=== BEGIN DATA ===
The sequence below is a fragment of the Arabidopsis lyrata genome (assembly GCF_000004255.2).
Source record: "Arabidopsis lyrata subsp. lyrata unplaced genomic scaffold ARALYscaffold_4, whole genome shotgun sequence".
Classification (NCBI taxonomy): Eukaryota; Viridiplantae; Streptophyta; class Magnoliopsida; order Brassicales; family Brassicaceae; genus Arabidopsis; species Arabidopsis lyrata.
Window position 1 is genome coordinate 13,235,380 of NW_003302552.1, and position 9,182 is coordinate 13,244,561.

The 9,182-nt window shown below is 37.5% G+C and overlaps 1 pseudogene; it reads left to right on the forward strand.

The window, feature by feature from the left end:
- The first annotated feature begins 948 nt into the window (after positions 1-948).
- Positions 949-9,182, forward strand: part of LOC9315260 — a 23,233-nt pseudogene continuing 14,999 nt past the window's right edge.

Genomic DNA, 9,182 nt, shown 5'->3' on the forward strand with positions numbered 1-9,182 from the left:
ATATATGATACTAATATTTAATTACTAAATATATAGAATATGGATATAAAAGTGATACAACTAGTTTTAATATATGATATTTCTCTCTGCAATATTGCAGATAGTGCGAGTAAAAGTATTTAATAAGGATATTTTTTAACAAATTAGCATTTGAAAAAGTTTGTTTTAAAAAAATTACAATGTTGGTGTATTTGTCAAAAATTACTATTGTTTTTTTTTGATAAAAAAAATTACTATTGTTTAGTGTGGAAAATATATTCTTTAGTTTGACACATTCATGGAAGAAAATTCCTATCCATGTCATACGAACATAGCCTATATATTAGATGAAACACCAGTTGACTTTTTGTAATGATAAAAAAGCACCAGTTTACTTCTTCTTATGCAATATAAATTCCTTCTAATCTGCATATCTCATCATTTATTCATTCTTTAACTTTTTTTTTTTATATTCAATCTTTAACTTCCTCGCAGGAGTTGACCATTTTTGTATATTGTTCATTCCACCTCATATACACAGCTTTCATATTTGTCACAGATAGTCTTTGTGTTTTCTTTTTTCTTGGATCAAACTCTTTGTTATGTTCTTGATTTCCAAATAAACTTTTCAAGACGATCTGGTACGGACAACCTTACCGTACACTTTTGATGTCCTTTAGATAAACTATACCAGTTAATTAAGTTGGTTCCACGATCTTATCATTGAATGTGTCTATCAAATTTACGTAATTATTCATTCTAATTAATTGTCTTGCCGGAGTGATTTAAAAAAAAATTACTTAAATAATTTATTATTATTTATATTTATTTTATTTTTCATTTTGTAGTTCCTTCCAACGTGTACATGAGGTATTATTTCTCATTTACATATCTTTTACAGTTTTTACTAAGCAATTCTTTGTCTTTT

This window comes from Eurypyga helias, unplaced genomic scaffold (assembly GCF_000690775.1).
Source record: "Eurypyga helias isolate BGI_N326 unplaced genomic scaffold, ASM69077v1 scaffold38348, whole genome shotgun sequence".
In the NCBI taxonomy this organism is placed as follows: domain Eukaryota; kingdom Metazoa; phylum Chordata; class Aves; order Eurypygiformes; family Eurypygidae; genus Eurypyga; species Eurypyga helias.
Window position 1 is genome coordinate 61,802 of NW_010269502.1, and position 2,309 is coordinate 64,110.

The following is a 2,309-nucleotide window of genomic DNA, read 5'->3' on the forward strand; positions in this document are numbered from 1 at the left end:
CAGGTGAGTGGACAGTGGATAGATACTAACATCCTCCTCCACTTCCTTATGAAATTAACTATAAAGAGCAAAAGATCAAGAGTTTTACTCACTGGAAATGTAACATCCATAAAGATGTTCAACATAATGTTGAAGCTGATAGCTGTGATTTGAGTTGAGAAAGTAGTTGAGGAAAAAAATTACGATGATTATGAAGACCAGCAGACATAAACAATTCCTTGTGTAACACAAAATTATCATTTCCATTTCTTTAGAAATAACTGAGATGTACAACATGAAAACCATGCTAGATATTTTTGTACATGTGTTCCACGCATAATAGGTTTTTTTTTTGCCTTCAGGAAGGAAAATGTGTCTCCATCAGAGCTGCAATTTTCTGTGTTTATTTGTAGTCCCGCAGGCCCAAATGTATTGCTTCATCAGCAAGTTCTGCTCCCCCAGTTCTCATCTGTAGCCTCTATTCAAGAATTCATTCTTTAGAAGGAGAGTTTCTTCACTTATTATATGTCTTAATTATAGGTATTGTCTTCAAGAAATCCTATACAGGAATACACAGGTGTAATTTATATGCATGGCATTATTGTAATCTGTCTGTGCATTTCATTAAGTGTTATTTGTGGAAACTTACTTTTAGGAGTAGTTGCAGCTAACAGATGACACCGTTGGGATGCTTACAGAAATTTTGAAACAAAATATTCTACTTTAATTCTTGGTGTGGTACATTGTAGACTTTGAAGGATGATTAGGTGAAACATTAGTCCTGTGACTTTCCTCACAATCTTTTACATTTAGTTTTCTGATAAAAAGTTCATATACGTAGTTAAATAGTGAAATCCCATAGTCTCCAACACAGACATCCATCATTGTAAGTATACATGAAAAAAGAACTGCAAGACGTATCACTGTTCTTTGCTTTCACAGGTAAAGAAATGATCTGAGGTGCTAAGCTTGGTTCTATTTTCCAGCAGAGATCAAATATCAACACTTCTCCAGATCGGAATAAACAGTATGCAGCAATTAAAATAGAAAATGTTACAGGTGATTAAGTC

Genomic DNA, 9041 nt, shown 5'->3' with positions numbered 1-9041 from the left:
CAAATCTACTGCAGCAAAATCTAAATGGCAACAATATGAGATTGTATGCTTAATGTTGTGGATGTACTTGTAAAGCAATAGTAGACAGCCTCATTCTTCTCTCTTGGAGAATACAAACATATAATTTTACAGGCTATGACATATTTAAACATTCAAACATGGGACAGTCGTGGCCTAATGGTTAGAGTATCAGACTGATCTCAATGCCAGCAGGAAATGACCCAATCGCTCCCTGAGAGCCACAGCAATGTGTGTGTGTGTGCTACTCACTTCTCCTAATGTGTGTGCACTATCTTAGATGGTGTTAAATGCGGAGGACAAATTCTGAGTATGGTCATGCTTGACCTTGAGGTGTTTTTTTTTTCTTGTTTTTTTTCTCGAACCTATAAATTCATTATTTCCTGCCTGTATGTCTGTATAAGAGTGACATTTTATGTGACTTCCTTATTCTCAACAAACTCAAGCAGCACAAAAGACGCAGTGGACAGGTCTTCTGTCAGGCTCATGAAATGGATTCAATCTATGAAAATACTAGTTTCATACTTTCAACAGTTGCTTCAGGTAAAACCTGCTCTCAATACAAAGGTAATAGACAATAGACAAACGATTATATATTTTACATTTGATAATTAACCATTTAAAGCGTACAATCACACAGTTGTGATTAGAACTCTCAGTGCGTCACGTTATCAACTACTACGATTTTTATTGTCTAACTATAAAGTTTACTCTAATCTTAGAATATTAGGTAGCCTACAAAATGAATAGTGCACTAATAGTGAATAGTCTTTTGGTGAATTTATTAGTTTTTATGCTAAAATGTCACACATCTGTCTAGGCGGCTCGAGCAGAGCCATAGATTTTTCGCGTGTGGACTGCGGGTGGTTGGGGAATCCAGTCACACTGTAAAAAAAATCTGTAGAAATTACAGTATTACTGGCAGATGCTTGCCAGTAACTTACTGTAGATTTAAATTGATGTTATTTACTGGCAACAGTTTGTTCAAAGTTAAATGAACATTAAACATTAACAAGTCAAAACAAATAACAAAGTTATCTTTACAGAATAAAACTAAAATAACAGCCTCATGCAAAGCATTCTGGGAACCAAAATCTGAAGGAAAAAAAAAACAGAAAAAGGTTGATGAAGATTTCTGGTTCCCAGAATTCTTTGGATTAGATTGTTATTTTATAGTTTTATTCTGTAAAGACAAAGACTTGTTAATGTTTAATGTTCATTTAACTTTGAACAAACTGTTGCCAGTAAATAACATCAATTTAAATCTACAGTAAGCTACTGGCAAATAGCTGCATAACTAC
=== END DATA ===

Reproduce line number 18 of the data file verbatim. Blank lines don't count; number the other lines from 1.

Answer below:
CAAATCTACTGCAGCAAAATCTAAATGGCAACAATATGAGATTGTATGCTTAATGTTGTGGATGTACTTGTAAAGCAATAGTAGACAGCCTCATTCTTCTCTCTTGGAGAATACAAACATATAATTTTACAGGCTATGACATATTTAAACATTCAAACATGGGACAGTCGTGGCCTAATGGTTAGAGTATCAGACTGATCTCAATGCCAGCAGGAAATGACCCAATCGCTCCCTGAGAGCCACAGCAATGTGTGTGTGTGTGCTACTCACTTCTCCTAATGTGTGTGCACTATCTTAGATGGTGTTAAATGCGGAGGACAAATTCTGAGTATGGTCATGCTTGACCTTGAGGTGTTTTTTTTTTCTTGTTTTTTTTCTCGAACCTATAAATTCATTATTTCCTGCCTGTATGTCTGTATAAGAGTGACATTTTATGTGACTTCCTTATTCTCAACAAACTCAAGCAGCACAAAAGACGCAGTGGACAGGTCTTCTGTCAGGCTCATGAAATGGATTCAATCTATGAAAATACTAGTTTCATACTTTCAACAGTTGCTTCAGGTAAAACCTGCTCTCAATACAAAGGTAATAGACAATAGACAAACGATTATATATTTTACATTTGATAATTAACCATTTAAAGCGTACAATCACACAGTTGTGATTAGAACTCTCAGTGCGTCACGTTATCAACTACTACGATTTTTATTGTCTAACTATAAAGTTTACTCTAATCTTAGAATATTAGGTAGCCTACAAAATGAATAGTGCACTAATAGTGAATAGTCTTTTGGTGAATTTATTAGTTTTTATGCTAAAATGTCACACATCTGTCTAGGCGGCTCGAGCAGAGCCATAGATTTTTCGCGTGTGGACTGCGGGTGGTTGGGGAATCCAGTCACACTGTAAAAAAAATCTGTAGAAATTACAGTATTACTGGCAGATGCTTGCCAGTAACTTACTGTAGATTTAAATTGATGTTATTTACTGGCAACAGTTTGTTCAAAGTTAAATGAACATTAAACATTAACAAGTCAAAACAAATAACAAAGTTATCTTTACAGAATAAAACTAAAATAACAGCCTCATGCAAAGCATTCTGGGAACCAAAATCTGAAGGAAAAAAAAAACAGAAAAAGGTTGATGAAGATTTCTGGTTCCCAGAATTCTTTGGATTAGATTGTTATTTTATAGTTTTATTCTGTAAAGACAAAGACTTGTTAATGTTTAATGTTCATTTAACTTTGAACAAACTGTTGCCAGTAAATAACATCAATTTAAATCTACAGTAAGCTACTGGCAAATAGCTGCATAACTAC